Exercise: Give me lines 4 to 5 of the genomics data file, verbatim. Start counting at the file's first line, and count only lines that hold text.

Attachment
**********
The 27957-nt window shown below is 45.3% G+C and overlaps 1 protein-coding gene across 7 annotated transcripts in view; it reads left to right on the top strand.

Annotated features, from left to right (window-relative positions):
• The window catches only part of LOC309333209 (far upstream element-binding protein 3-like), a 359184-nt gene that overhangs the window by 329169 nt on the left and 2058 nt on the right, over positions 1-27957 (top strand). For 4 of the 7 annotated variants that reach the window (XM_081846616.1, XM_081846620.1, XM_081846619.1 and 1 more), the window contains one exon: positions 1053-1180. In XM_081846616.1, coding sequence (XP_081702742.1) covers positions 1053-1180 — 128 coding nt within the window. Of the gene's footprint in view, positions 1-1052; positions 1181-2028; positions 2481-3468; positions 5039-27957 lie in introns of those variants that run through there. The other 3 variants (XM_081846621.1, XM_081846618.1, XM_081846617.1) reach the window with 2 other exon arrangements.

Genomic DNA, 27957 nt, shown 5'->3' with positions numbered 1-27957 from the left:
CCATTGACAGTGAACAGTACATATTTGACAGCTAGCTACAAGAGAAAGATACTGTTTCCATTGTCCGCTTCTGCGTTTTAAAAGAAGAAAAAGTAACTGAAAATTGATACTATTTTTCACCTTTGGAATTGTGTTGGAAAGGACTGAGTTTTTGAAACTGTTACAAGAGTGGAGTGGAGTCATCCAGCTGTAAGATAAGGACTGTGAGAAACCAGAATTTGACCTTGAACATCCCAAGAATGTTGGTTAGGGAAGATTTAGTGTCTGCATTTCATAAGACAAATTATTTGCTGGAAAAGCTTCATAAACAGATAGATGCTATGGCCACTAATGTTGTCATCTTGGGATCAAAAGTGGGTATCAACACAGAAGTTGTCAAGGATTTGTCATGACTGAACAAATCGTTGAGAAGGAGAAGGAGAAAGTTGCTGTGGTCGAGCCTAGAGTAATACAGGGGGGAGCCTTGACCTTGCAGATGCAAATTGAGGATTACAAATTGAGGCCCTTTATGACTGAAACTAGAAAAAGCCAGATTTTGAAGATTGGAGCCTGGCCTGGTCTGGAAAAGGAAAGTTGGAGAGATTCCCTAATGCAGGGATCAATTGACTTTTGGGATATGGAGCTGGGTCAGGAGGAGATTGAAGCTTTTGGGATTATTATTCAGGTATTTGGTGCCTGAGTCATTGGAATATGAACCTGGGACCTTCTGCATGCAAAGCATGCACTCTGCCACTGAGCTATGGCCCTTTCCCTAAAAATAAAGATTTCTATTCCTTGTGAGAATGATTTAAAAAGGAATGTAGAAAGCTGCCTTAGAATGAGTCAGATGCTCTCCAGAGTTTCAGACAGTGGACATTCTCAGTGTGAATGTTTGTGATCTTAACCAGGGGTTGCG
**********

Genomic DNA, 27957 nt, shown 5'->3' with positions numbered 1-27957 from the left:
CCATTGACAGTGAACAGTACATATTTGACAGCTAGCTACAAGAGAAAGATACTGTTTCCATTGTCCGCTTCTGCGTTTTAAAAGAAGAAAAAGTAACTGAAAATTGATACTATTTTTCACCTTTGGAATTGTGTTGGAAAGGACTGAGTTTTTGAAACTGTTACAAGAGTGGAGTGGAGTCATCCAGCTGTAAGATAAGGACTGTGAGAAACCAGAATTTGACCTTGAACATCCCAAGAATGTTGGTTAGGGAAGATTTAGTGTCTGCATTTCATAAGACAAATTATTTGCTGGAAAAGCTTCATAAACAGATAGATGCTATGGCCACTAATGTTGTCATCTTGGGATCAAAAGTGGGTATCAACACAGAAGTTGTCAAGGATTTGTCATGACTGAACAAATCGTTGAGAAGGAGAAGGAGAAAGTTGCTGTGGTCGAGCCTAGAGTAATACAGGGGGGAGCCTTGACCTTGCAGATGCAAATTGAGGATTACAAATTGAGGCCCTTTATGACTGAAACTAGAAAAAGCCAGATTTTGAAGATTGGAGCCTGGCCTGGTCTGGAAAAGGAAAGTTGGAGAGATTCCCTAATGCAGGGATCAATTGACTTTTGGGATATGGAGCTGGGTCAGGAGGAGATTGAAGCTTTTGGGATTATTATTCAGGTATTTGGTGCCTGAGTCATTGGAATATGAACCTGGGACCTTCTGCATGCAAAGCATGCACTCTGCCACTGAGCTATGGCCCTTTCCCTAAAAATAAAGATTTCTATTCCTTGTGAGAATGATTTAAAAAGGAATGTAGAAAGCTGCCTTAGAATGAGTCAGATGCTCTCCAGAGTTTCAGACAGTGGACATTCTCAGTGTGAATGTTTGTGATCTTAACCAGGGGTTGCG